But you were interested in the contrast between comments and links from other blogs. A blog, however, is a bit like a scrapbook or diary. You put things in there that you want to preserve. Why would you want to preserve error? Why link to a blog that you disagree with? Sure: you might link because you want to preserve your own correction to the error. But how often do we want to do that? How many college professors proudly display the red marks that they put on students’ work? I think that one’s correction of error tends typically to be much more throw-away than one’s original thoughts. If you want to correct an error, and if you do not think the correction particularly interesting, you might choose to do it in the comments of the blog that committed the error. That has the added bonus that the blogger is typically more likely to notice it. Similarly, when a professor corrects a student’s paper, he hands it back to the student. It is especially important that the person being corrected see the correction. In contrast, it is nice, but not essential, that a blogger one is linking to see the link.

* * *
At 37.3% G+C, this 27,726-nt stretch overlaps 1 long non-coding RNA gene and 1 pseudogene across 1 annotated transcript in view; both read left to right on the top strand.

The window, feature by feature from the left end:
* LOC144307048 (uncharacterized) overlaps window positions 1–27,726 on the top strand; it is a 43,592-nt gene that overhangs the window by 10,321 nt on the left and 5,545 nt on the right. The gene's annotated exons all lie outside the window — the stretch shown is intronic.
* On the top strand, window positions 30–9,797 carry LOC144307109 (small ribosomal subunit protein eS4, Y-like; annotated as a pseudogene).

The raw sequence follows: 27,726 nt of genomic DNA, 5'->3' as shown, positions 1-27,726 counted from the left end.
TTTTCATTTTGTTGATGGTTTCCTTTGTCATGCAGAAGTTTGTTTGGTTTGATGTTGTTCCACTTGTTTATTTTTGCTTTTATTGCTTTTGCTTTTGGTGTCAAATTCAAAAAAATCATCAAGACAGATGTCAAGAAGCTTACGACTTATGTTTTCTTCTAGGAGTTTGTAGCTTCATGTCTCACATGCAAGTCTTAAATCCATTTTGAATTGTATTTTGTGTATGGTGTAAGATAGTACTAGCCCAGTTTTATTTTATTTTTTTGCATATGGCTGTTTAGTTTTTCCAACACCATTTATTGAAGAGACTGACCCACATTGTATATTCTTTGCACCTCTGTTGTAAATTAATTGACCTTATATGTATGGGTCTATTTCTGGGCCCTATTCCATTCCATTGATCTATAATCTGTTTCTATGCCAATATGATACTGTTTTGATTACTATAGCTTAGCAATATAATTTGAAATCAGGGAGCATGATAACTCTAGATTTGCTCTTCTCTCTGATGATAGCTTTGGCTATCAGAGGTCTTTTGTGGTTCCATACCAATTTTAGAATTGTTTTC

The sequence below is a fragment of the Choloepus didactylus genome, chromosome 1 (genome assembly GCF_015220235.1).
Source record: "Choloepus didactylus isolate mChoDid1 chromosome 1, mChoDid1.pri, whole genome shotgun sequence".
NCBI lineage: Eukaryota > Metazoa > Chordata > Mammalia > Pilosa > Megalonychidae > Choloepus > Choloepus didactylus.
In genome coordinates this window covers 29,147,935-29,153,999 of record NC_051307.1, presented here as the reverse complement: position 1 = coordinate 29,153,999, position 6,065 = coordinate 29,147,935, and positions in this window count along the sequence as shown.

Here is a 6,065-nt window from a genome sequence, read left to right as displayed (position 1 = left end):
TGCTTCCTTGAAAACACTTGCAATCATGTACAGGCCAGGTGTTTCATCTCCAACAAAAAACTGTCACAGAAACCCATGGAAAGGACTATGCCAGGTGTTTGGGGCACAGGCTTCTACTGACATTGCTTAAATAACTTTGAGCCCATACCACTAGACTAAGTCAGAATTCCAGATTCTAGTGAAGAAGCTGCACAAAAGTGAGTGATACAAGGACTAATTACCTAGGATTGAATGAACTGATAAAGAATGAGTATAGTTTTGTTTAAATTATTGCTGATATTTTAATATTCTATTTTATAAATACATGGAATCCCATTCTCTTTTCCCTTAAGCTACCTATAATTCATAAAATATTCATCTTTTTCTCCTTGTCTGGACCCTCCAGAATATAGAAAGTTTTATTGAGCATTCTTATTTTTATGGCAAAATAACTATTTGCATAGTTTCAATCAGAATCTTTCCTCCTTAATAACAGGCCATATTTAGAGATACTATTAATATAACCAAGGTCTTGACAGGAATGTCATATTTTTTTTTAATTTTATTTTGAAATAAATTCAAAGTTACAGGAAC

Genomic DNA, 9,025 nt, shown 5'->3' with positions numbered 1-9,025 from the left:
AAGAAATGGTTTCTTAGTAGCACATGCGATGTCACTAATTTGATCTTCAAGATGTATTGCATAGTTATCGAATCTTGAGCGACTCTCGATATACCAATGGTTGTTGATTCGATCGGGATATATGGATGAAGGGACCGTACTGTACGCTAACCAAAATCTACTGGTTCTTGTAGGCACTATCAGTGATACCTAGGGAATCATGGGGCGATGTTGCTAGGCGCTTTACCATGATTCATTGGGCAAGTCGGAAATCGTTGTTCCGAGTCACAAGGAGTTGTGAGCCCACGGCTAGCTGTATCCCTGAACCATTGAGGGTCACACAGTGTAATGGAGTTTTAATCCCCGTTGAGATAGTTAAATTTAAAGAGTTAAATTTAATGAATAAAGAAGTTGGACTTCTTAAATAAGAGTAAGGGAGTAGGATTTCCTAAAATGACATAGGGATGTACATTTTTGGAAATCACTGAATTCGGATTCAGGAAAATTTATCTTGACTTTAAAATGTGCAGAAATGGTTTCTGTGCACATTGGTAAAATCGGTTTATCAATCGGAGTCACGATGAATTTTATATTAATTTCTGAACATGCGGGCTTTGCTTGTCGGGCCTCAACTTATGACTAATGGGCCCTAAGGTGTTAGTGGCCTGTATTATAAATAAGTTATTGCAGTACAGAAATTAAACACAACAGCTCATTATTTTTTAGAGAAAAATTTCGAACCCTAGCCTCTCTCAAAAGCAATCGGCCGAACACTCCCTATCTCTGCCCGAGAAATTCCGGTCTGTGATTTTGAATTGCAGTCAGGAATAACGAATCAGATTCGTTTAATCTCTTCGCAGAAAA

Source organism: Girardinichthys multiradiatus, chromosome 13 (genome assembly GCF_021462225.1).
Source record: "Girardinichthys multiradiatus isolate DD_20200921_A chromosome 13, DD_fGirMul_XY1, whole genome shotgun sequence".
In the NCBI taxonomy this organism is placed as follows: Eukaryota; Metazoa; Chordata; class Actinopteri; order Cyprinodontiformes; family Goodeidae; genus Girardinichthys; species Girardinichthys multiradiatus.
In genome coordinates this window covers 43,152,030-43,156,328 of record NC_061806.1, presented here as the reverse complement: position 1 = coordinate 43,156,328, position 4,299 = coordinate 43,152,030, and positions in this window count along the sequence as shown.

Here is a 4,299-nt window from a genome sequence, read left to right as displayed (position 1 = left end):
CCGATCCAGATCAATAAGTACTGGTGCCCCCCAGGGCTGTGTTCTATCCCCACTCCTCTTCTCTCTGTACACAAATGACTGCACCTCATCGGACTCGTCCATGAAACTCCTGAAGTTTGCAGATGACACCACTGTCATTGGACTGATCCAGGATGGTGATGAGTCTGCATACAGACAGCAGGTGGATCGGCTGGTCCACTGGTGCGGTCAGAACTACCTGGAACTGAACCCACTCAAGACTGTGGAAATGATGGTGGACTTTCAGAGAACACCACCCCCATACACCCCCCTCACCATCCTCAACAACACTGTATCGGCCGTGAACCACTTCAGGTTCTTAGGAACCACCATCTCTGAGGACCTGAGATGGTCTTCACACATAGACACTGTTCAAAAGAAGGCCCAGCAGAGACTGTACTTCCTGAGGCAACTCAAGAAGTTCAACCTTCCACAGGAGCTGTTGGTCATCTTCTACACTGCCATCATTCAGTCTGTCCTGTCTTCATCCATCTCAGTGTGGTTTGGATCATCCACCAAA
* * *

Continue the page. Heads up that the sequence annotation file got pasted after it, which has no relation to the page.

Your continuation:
I’m not saying I’ve explained the phenomenon. If anything, my view is that the phenomenon can be explained many ways.

    • That seems a promising explanation too. Though it seems to need better reasons that writing substantive criticisms as posts is less common. The ‘corrections’ in comments are often alternative theories, not just picking uninteresting holes.

      • Maybe. It also occurred to me that some aspects of my explanation may have a “status” aspect (I mentioned the word “proudly”), so it may be less of an alternative than I thought. Another factor by the way is that many commenters don’t have blogs.